Wednesday, March 12, 2008

Concept of pH in Dyeing

A variety of factors can influence the quality of dyeing and batch-to-batch reproducibility, but pH ranks as one of the most important factors. The pH of dye bath solution is most critical because of its effect on the dyeing cycle with respect to level and reproducible dyeing5. Even if the pH of the dye bath has been adjusted prior to the dyeing process, it may then be affected by various factors such as the absorption of acid by the fiber itself, increased alkalinity by boiling temporarily hard water and reduce alkalinity by loss of ammonia where ammonium salts are present in the bath at elevated temperatures in open-dyeing systems.

The control of pH in dyeing is ensured by three fundamentally different techniques.

A) Maintenance of a relatively high degree of acidity or alkalinity.
B) The control of pH within narrow tolerance mainly near the neutral region.
C) The gradual shifting of pH as dyeing proceeds.

Approach A is normally easiest to control and is used in the application of leveling type of acid dyes and 1:1 metal complex dyes to wool and nylon, and of the reactive, sulphur, vat dyes to cellulose. The agents traditionally used are the acids such as sulphuric, hydrochloric, formic acid, and alkalies like sodium bicarbonate and caustic soda.

Approach B needs a greater awareness of the factors that not only determine pH, but also stabilize it against interferences. Most of the dye-fibre systems requiring this approach are operated in the near neutral region (pH 4-9) and are much more sensitive to minor changes in pH. The pH of water supply may vary, or drift, during heating.

Approach C is particularly useful for non-migrating acid dye on wool and nylon. More recently, similar systems have been proposed for reactive dyes on cellulosics. In this case, pH control involves a deliberate shift of pH during processing in a consistent direction, rather than randomly.

pH control has received considerable attention in dyeing processes because of its critical role in quality assurance8,9. In dyeing, pH exhibits strong nonlinearity and time varying behavior. Some dyeing processes such as acid dyes on nylon, etc., are very dependent on pH. In dyeing process, pH not only responds to the addition of acids or base, but also varies as the temperature increases.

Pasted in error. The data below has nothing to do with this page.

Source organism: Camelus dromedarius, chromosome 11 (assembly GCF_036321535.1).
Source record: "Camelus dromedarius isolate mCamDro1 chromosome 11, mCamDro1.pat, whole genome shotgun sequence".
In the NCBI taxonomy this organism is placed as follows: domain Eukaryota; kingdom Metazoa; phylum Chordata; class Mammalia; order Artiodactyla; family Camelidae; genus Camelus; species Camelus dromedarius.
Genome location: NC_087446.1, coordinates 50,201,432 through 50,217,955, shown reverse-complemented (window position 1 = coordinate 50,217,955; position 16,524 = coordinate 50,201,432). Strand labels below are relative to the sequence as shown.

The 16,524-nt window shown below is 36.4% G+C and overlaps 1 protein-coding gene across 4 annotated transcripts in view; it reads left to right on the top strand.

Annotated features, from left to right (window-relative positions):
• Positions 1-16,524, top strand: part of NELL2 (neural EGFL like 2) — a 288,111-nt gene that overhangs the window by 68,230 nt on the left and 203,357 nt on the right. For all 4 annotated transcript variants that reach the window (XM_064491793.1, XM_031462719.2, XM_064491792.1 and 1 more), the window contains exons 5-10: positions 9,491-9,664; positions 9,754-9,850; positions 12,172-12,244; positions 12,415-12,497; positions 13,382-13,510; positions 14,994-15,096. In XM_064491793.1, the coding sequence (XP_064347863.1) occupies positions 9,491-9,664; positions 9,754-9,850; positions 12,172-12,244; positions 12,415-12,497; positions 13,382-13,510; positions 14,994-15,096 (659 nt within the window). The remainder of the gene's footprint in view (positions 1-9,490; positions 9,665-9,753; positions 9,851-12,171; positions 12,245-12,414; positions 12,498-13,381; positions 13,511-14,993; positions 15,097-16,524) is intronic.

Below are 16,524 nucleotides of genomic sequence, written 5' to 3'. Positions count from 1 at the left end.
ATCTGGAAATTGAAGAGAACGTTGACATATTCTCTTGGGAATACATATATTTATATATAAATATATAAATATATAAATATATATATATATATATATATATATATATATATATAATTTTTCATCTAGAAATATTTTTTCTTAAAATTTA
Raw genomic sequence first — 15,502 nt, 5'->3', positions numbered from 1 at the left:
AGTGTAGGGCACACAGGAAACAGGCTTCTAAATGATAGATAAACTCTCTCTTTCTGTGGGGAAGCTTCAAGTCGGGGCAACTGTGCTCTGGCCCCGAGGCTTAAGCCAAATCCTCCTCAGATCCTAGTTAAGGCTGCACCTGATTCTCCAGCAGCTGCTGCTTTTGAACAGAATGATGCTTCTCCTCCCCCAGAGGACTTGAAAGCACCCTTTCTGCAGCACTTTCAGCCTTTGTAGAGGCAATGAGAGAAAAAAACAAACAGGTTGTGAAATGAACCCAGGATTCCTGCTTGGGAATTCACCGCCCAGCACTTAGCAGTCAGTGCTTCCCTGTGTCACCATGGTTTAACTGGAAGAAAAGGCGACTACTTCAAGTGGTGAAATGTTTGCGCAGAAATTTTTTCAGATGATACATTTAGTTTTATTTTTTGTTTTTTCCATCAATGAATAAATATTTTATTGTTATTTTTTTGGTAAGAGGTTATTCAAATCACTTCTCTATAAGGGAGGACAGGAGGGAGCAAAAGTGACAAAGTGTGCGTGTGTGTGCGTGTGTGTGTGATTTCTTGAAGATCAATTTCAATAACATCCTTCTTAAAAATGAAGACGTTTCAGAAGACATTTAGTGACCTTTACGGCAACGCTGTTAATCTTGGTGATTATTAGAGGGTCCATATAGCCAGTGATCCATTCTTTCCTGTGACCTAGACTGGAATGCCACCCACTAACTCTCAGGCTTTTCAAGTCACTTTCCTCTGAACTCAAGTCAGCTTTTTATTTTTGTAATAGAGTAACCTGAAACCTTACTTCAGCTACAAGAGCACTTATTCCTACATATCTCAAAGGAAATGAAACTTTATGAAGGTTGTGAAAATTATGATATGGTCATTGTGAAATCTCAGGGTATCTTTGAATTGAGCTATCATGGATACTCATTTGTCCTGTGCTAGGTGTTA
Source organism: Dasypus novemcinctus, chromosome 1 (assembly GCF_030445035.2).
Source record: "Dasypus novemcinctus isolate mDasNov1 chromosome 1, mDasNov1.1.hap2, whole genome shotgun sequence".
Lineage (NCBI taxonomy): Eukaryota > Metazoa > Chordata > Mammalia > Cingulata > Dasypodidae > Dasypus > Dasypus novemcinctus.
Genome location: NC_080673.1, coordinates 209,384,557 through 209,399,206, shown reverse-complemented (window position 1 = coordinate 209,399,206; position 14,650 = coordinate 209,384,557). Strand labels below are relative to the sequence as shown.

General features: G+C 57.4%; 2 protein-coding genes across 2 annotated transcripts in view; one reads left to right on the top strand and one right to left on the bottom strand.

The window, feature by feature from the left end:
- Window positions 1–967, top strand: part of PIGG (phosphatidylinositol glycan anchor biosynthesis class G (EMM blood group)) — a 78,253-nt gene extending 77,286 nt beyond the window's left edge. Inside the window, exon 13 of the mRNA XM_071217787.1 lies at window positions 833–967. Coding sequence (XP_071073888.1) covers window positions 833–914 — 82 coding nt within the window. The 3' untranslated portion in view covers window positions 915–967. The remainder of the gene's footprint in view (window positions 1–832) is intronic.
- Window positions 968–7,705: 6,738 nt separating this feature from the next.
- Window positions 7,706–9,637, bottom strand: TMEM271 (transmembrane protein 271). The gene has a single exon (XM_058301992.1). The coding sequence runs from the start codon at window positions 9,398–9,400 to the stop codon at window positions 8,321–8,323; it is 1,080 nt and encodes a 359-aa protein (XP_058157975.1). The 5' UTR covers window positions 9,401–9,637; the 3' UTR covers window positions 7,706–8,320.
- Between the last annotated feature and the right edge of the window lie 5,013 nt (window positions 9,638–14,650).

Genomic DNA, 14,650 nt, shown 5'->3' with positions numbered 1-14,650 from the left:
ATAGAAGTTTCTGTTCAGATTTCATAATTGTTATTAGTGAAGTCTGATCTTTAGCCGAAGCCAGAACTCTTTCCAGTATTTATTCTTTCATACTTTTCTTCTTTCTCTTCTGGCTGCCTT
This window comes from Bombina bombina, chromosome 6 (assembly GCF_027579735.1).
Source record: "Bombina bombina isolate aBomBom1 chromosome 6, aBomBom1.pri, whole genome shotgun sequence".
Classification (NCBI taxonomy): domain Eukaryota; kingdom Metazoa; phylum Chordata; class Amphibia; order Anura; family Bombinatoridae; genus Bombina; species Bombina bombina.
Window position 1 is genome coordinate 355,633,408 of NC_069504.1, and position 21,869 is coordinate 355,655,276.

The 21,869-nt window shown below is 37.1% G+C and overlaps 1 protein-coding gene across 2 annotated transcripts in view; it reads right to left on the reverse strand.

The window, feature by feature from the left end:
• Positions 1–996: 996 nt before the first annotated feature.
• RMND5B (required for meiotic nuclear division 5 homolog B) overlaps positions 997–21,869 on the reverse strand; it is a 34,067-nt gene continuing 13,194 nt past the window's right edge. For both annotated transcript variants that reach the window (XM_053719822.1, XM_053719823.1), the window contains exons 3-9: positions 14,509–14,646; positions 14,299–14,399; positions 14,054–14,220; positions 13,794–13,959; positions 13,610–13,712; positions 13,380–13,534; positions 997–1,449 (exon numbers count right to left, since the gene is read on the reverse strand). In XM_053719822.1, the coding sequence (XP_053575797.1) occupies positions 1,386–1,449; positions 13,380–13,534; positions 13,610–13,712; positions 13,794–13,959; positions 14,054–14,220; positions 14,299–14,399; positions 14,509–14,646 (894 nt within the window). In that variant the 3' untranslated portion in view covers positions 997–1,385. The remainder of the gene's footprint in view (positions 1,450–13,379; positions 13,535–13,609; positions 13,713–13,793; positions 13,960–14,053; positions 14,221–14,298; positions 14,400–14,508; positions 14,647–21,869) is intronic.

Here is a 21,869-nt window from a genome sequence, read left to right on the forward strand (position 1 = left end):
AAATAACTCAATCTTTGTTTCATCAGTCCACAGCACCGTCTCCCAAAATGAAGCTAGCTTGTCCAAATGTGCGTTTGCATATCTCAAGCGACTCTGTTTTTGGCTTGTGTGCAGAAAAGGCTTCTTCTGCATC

Thursday, March 6, 2008

General Concept of pH and Buffer


Pure water contains, in addition to H2O molecules, a very small proportion of electrically charged ions formed by electrolytic dissociation, according to the equation

Where H + is a hydrogen ion, hydrion or proton, produced from a hydrogen atom by the loss of an electron and hence carrying positive charge; and OH - is a hydroxyl ion, which is negatively charged.

In pure water the two ions are present in equal numbers, since the water is electrically neutral, and at 250C. their concentration is 10-7 gm-ions per litre. It can be shown (from the law of mass action) that, in any dilute aqueous solution, the product of concentrations of the hydrogen ions and hydroxyl ions is constant and is equal to 10-14 gm-ions per litre. i.e.,

[H +] X [OH -] = 1.0 X 10-14

When an acid is added to water it introduces hydrogen ions. Hydrochloric acid, for example, introduces hydrogen ions and chloride ions through electrolytic dissociation

Consequently, hydroxyl ions in the water are reduced so that the product of the hydrogen ion concentration and hydroxyl ion concentration remains equal to 10-14. For example, if the concentrations of hydrogen ions is increased to 10-3, the concentration of hydroxyl ions must fall to 10-11. Similarly, alkalies such as caustic soda introduce hydroxyl ions.

and so cause a reduction in the number of hydrogen ions present in the water. Solutions are acid when the number of hydrogen ions exceeds the number of hydroxyl ions, and alkaline when the hydroxyl ions are in excess of the hydrogen ions. The degree of acidity or alkalinity depends entirely on the relative proportions of the two ions.

In pure water at 250C, the hydrogen ion concentration (H +) = 10-7gm-ions per litre, or –log10 (H+) = 7. The pH value of water is therefore 7, the relation between pH and hydrogen ion concentration being expressed by the equation –

i.e., the pH value is equal to the logarithm of the hydrogen ion concentration with negative sign.